“It’s Frankie’s night tonight.” That’s the phrase that runs through my head whenever it’s time for the next Frankenstein’s Lab. It comes from “Sharkey’s Night”, the closing track on Laurie Anderson’s 1984 Mister Heartbreak – an album that I listened to repeatedly as a teenager. The text, I later discovered, is by William S. Burroughs, and it’s also him reading it:
Sun’s going down. Like a big bald head. Disappearing behind the boulevard. It’s Sharkey’s night. Yeah. It’s Sharkey’s night tonight.
And the manager says: Sharkey? He’s not at his desk right now. Could I take a message?
And Sharkey says: Hey, Kemosabe! Long time no see. He says: Hey sport. You connect the dots. You pick up the pieces. He says: You know, I can see two tiny pictures of myself and there’s one in each of your eyes.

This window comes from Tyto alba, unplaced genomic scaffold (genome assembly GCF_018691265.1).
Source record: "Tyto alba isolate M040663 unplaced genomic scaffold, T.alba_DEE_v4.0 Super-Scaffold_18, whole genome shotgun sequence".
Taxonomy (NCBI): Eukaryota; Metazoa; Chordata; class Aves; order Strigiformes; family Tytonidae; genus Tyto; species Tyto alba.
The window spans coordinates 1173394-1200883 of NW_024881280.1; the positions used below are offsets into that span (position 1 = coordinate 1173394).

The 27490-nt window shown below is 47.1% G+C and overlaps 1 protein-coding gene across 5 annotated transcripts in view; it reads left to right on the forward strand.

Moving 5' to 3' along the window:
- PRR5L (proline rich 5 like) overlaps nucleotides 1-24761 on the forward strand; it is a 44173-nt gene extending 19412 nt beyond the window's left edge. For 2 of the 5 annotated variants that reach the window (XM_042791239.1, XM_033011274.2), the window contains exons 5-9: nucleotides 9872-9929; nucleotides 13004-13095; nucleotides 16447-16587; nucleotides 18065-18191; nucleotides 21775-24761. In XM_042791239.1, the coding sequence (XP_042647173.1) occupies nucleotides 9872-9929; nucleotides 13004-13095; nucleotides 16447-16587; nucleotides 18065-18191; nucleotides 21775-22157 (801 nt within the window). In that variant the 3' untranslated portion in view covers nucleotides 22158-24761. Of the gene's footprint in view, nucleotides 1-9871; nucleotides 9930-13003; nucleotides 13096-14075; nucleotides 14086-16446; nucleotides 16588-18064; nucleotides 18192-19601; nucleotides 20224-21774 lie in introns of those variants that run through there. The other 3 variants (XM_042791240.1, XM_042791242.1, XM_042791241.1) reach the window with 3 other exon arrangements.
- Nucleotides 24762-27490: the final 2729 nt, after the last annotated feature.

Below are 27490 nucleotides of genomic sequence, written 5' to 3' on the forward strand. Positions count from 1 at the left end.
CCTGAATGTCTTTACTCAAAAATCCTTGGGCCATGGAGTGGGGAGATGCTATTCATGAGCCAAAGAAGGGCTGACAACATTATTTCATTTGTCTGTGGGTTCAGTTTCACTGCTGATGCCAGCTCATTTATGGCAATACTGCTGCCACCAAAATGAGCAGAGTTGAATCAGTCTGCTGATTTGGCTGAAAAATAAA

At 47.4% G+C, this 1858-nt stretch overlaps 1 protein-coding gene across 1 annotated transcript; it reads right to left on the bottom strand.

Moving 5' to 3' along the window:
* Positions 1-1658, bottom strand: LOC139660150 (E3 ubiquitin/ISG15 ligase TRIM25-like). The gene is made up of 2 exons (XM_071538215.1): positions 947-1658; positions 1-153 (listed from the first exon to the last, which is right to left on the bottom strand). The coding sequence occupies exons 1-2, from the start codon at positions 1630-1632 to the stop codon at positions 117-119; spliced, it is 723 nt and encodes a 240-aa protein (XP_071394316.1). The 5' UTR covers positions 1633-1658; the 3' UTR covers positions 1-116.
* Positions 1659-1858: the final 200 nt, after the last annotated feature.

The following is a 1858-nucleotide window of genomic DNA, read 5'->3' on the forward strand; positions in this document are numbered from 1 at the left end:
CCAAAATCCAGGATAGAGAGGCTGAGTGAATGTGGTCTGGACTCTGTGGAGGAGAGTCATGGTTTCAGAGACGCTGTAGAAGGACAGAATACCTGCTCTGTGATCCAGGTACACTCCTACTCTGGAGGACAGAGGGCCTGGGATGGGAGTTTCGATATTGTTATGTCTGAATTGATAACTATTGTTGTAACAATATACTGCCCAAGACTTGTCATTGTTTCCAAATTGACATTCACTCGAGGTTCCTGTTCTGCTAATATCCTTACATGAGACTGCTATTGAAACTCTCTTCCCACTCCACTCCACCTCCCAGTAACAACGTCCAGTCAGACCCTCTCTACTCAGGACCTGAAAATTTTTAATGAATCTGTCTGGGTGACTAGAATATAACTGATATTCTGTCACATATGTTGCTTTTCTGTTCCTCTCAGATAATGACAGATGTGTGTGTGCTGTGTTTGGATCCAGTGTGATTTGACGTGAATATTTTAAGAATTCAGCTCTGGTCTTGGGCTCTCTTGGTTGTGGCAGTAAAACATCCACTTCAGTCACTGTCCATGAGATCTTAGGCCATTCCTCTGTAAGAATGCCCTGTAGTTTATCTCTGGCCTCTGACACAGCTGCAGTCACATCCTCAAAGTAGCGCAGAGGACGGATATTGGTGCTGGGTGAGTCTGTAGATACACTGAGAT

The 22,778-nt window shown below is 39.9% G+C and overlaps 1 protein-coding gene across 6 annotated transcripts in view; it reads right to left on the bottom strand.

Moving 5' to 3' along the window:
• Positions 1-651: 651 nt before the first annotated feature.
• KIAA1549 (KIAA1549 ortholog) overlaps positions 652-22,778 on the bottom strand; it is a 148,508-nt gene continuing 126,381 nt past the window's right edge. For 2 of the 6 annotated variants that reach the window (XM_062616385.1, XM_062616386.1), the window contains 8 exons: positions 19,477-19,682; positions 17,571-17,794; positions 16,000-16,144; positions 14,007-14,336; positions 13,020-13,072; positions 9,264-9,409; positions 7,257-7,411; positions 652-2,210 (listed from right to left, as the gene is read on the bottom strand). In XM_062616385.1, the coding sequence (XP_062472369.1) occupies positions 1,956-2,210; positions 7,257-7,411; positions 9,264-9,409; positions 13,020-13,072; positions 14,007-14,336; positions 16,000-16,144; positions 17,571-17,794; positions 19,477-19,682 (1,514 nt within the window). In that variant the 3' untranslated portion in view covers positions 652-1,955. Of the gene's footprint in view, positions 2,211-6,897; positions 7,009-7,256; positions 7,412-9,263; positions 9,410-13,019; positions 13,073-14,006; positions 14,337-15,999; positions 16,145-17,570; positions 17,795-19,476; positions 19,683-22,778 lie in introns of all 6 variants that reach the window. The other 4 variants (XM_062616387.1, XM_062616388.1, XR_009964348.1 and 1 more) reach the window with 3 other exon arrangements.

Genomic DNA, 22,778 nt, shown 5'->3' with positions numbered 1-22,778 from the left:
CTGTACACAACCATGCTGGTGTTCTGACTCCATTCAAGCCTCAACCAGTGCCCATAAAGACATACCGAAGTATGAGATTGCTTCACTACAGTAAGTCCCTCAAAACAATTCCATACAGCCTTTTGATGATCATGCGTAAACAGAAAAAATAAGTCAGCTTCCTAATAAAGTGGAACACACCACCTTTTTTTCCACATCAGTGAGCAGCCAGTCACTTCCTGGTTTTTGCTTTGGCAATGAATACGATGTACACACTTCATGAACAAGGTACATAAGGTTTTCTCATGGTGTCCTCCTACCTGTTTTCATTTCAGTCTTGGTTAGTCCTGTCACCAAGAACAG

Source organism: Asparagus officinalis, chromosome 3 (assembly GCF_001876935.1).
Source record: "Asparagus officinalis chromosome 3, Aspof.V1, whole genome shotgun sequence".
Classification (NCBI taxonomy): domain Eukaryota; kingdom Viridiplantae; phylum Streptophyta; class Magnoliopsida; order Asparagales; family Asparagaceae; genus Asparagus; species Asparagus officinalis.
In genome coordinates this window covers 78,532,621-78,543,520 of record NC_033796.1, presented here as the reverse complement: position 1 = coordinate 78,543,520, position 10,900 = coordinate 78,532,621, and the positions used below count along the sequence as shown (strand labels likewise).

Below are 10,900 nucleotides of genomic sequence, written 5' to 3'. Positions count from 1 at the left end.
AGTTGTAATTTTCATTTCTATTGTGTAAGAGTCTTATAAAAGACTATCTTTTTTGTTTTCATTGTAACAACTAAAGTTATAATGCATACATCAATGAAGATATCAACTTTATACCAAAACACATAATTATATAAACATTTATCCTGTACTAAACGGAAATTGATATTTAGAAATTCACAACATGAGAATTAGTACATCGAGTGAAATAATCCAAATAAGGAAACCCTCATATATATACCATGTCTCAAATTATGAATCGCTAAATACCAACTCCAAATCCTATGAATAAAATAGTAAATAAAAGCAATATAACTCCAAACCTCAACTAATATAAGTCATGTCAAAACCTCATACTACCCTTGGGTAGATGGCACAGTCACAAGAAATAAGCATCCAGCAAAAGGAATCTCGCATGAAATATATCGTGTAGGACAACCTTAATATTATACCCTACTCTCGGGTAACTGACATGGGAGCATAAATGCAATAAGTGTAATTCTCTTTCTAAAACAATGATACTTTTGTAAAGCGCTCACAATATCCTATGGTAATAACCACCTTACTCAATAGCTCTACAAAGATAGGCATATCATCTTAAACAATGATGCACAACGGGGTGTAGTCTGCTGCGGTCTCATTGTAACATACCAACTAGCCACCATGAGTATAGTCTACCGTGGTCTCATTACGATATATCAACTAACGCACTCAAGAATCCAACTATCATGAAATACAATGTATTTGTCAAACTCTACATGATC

And they’re doin’ everything I do. Every time I light a cigarette, they light up theirs. I take a drink and I look in and they’re drinkin’ too. It’s drivin’ me crazy. It’s drivin’ me nuts.
And Sharkey says: Deep in the heart of darkest America. Home of the brave. He says: Listen to my heart beat.
Paging Mr. Sharkey. Wife courtesy telephone please.
Another time and place.
100 Days of Something: 8 “Sharkey’s Night” #The100DayProject rdgr.me/u/1ppts64